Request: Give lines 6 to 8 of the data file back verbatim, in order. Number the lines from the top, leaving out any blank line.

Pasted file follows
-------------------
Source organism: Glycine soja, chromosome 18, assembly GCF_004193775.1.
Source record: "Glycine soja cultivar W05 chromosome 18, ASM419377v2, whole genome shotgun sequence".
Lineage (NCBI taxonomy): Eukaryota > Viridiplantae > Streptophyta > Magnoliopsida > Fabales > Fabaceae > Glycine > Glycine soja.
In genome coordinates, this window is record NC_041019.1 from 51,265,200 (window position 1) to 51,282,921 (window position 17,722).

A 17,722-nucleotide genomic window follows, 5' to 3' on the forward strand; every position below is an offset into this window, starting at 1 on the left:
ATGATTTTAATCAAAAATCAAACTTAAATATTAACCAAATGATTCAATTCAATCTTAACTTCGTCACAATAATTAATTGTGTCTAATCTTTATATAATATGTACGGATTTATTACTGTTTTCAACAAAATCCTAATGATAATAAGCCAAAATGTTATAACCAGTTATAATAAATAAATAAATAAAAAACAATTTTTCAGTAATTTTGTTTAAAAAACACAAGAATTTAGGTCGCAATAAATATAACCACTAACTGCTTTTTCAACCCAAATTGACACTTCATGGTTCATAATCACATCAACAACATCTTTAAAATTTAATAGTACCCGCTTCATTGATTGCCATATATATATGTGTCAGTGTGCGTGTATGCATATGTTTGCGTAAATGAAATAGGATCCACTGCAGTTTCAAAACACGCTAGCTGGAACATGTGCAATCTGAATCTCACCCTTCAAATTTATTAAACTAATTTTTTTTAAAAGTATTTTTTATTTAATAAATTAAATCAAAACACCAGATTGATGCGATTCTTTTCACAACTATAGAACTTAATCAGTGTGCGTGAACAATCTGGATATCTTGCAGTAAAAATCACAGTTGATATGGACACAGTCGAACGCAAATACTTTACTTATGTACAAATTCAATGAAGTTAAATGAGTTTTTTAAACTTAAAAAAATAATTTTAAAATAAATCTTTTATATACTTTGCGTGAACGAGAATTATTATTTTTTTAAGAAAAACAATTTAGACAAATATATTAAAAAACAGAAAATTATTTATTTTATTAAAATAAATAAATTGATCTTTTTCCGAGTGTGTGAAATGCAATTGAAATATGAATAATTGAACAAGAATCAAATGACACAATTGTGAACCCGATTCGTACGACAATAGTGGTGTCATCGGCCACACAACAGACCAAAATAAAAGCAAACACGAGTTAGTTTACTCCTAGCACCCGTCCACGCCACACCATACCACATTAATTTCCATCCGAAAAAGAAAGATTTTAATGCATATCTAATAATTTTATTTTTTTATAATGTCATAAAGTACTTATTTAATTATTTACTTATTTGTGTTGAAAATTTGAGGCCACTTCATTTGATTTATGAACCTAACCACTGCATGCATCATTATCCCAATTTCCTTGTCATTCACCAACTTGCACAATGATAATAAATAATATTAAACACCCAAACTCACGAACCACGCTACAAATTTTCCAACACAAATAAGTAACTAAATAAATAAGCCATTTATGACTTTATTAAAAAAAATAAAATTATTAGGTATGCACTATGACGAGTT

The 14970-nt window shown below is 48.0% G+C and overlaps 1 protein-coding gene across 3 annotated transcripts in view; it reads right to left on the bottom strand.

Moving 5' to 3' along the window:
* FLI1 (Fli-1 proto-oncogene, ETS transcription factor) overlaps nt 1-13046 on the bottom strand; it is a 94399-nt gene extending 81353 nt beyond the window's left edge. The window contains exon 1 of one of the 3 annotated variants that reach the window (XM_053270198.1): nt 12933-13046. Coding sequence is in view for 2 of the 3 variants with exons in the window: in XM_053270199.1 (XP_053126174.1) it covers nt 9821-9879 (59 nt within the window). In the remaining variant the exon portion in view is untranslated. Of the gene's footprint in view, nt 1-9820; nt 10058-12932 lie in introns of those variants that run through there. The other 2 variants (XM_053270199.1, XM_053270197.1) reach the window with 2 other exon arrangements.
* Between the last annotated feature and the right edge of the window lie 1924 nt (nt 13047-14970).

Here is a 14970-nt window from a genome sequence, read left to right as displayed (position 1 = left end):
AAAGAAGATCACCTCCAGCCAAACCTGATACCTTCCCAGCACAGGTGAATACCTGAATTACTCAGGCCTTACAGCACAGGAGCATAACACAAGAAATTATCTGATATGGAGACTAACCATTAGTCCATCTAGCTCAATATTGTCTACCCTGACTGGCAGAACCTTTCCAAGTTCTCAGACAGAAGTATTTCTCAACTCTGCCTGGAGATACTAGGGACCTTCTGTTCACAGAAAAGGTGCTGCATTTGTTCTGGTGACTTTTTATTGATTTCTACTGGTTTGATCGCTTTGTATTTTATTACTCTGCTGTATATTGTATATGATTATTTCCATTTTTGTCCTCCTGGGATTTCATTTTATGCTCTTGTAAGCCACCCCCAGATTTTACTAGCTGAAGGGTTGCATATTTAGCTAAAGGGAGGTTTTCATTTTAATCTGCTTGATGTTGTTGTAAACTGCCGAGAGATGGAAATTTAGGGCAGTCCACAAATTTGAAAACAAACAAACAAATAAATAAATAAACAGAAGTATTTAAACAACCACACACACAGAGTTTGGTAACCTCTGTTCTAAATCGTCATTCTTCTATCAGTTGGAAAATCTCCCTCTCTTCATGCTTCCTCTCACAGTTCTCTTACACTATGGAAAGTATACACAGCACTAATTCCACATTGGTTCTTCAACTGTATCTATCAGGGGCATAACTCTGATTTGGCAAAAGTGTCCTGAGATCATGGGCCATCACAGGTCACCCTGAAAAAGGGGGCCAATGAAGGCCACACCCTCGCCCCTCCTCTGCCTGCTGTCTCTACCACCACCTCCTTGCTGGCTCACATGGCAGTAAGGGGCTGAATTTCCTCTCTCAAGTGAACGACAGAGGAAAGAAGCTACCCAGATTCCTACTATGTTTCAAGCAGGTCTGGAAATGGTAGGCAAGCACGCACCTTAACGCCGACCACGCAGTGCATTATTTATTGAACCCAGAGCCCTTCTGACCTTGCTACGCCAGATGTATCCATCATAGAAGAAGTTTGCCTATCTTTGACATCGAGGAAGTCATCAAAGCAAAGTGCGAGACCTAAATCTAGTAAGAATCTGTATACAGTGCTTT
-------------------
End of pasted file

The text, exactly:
ATGATTTTAATCAAAAATCAAACTTAAATATTAACCAAATGATTCAATTCAATCTTAACTTCGTCACAATAATTAATTGTGTCTAATCTTTATATAATATGTACGGATTTATTACTGTTTTCAACAAAATCCTAATGATAATAAGCCAAAATGTTATAACCAGTTATAATAAATAAATAAATAAAAAACAATTTTTCAGTAATTTTGTTTAAAAAACACAAGAATTTAGGTCGCAATAAATATAACCACTAACTGCTTTTTCAACCCAAATTGACACTTCATGGTTCATAATCACATCAACAACATCTTTAAAATTTAATAGTACCCGCTTCATTGATTGCCATATATATATGTGTCAGTGTGCGTGTATGCATATGTTTGCGTAAATGAAATAGGATCCACTGCAGTTTCAAAACACGCTAGCTGGAACATGTGCAATCTGAATCTCACCCTTCAAATTTATTAAACTAATTTTTTTTAAAAGTATTTTTTATTTAATAAATTAAATCAAAACACCAGATTGATGCGATTCTTTTCACAACTATAGAACTTAATCAGTGTGCGTGAACAATCTGGATATCTTGCAGTAAAAATCACAGTTGATATGGACACAGTCGAACGCAAATACTTTACTTATGTACAAATTCAATGAAGTTAAATGAGTTTTTTAAACTTAAAAAAATAATTTTAAAATAAATCTTTTATATACTTTGCGTGAACGAGAATTATTATTTTTTTAAGAAAAACAATTTAGACAAATATATTAAAAAACAGAAAATTATTTATTTTATTAAAATAAATAAATTGATCTTTTTCCGAGTGTGTGAAATGCAATTGAAATATGAATAATTGAACAAGAATCAAATGACACAATTGTGAACCCGATTCGTACGACAATAGTGGTGTCATCGGCCACACAACAGACCAAAATAAAAGCAAACACGAGTTAGTTTACTCCTAGCACCCGTCCACGCCACACCATACCACATTAATTTCCATCCGAAAAAGAAAGATTTTAATGCATATCTAATAATTTTATTTTTTTATAATGTCATAAAGTACTTATTTAATTATTTACTTATTTGTGTTGAAAATTTGAGGCCACTTCATTTGATTTATGAACCTAACCACTGCATGCATCATTATCCCAATTTCCTTGTCATTCACCAACTTGCACAATGATAATAAATAATATTAAACACCCAAACTCACGAACCACGCTACAAATTTTCCAACACAAATAAGTAACTAAATAAATAAGCCATTTATGACTTTATTAAAAAAAATAAAATTATTAGGTATGCACTATGACGAGTT

The 14970-nt window shown below is 48.0% G+C and overlaps 1 protein-coding gene across 3 annotated transcripts in view; it reads right to left on the bottom strand.

Moving 5' to 3' along the window: